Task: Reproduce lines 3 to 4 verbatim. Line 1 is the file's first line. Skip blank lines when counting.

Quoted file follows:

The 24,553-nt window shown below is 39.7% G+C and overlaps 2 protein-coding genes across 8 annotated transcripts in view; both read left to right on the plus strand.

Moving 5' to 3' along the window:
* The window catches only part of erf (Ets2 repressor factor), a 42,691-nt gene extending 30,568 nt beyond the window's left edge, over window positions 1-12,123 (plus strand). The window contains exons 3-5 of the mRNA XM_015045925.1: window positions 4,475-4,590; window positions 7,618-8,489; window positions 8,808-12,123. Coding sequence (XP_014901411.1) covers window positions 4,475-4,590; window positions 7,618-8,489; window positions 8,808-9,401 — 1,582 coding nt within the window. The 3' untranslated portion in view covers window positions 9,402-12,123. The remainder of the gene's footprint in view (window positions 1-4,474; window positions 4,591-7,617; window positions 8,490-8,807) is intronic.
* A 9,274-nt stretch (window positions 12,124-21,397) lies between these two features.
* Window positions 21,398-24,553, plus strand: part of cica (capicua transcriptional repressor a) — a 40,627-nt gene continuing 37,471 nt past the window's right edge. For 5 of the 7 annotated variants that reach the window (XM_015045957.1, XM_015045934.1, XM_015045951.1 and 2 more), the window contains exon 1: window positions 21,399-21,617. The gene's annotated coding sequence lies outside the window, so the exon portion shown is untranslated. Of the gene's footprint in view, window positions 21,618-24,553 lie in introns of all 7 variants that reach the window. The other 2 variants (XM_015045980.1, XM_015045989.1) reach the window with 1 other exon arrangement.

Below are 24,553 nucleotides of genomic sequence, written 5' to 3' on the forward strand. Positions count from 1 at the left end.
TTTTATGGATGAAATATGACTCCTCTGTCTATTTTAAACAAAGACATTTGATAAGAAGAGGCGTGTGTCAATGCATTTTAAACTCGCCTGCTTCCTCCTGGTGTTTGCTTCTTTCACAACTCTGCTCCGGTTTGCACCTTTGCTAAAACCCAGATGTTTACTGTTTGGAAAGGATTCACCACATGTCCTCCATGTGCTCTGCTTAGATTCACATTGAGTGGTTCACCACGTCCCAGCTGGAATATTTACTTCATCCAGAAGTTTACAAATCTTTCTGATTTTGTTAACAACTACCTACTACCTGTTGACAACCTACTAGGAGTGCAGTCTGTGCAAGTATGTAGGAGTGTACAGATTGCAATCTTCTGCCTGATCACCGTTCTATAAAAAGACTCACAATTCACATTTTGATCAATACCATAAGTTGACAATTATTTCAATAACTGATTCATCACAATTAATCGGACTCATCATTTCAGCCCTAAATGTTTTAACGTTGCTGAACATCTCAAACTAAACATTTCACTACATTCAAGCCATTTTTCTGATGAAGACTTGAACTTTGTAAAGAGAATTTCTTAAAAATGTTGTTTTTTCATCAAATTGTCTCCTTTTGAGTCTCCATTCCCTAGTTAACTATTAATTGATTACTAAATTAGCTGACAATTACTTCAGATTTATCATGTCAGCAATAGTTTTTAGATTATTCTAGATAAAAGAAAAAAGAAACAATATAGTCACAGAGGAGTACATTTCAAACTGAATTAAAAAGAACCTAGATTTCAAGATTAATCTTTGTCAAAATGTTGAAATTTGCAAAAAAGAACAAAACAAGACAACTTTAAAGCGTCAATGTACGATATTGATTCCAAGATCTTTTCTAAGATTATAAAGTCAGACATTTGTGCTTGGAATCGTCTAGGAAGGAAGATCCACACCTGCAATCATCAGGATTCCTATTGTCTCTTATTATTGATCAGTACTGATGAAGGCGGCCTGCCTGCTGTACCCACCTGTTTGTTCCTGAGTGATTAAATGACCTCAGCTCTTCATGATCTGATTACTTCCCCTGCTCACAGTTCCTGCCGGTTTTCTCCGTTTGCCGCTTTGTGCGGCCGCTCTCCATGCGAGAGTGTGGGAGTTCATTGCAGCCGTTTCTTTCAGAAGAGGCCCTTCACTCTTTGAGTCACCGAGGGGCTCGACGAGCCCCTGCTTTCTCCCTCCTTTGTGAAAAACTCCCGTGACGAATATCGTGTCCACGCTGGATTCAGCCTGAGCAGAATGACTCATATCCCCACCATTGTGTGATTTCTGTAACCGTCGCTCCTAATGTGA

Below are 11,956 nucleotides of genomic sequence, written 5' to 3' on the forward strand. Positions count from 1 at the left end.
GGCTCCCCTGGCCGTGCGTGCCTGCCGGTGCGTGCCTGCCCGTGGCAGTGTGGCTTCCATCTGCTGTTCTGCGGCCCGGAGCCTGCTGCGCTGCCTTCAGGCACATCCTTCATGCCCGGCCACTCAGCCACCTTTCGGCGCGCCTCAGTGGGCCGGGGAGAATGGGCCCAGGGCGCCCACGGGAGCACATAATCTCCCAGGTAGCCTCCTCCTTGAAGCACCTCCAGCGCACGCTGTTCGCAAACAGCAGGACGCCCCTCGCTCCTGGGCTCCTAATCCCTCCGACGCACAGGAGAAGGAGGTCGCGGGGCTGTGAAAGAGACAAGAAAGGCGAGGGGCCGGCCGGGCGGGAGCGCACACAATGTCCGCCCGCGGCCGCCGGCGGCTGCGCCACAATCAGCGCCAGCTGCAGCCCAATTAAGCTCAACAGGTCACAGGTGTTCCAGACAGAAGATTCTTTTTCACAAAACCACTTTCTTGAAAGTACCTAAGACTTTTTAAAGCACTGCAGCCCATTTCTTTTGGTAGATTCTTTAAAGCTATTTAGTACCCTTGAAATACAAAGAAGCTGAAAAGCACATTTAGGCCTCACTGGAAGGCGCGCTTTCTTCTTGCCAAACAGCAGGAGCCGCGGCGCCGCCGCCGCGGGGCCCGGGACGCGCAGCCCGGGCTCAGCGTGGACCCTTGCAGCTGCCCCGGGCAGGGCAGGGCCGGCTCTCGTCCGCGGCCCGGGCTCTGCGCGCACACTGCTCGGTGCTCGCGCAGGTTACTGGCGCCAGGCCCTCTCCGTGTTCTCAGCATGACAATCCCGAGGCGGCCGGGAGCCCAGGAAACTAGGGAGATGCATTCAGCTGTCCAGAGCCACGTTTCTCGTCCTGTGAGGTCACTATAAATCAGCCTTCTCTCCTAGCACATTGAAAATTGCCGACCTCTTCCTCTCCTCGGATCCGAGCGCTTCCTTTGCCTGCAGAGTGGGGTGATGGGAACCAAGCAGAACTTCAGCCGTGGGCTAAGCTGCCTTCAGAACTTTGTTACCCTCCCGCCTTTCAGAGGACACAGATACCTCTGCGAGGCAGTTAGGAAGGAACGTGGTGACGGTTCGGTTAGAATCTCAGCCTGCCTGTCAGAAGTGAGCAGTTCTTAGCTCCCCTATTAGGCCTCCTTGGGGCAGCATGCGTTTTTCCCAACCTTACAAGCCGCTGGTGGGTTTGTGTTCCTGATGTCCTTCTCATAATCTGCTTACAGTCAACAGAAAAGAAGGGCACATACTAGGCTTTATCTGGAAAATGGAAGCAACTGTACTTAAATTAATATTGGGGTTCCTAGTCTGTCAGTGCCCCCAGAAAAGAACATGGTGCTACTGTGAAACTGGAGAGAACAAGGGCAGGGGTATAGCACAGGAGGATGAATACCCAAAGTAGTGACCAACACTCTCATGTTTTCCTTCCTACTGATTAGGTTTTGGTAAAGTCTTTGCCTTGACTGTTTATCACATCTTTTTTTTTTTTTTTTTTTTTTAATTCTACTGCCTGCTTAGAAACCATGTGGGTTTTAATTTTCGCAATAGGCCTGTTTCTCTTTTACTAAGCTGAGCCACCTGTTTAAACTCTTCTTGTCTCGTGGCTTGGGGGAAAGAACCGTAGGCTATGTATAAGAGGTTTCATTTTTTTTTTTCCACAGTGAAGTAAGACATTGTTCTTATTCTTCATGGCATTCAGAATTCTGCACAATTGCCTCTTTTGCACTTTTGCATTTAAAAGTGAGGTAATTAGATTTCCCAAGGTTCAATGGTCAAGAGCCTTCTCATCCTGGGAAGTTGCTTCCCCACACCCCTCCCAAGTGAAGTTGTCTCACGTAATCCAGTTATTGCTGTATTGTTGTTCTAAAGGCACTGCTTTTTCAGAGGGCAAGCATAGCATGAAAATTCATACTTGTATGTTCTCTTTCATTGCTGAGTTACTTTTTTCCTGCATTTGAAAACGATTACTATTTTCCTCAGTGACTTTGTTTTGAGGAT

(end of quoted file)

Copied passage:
* The window catches only part of erf (Ets2 repressor factor), a 42,691-nt gene extending 30,568 nt beyond the window's left edge, over window positions 1-12,123 (plus strand). The window contains exons 3-5 of the mRNA XM_015045925.1: window positions 4,475-4,590; window positions 7,618-8,489; window positions 8,808-12,123. Coding sequence (XP_014901411.1) covers window positions 4,475-4,590; window positions 7,618-8,489; window positions 8,808-9,401 — 1,582 coding nt within the window. The 3' untranslated portion in view covers window positions 9,402-12,123. The remainder of the gene's footprint in view (window positions 1-4,474; window positions 4,591-7,617; window positions 8,490-8,807) is intronic.
* A 9,274-nt stretch (window positions 12,124-21,397) lies between these two features.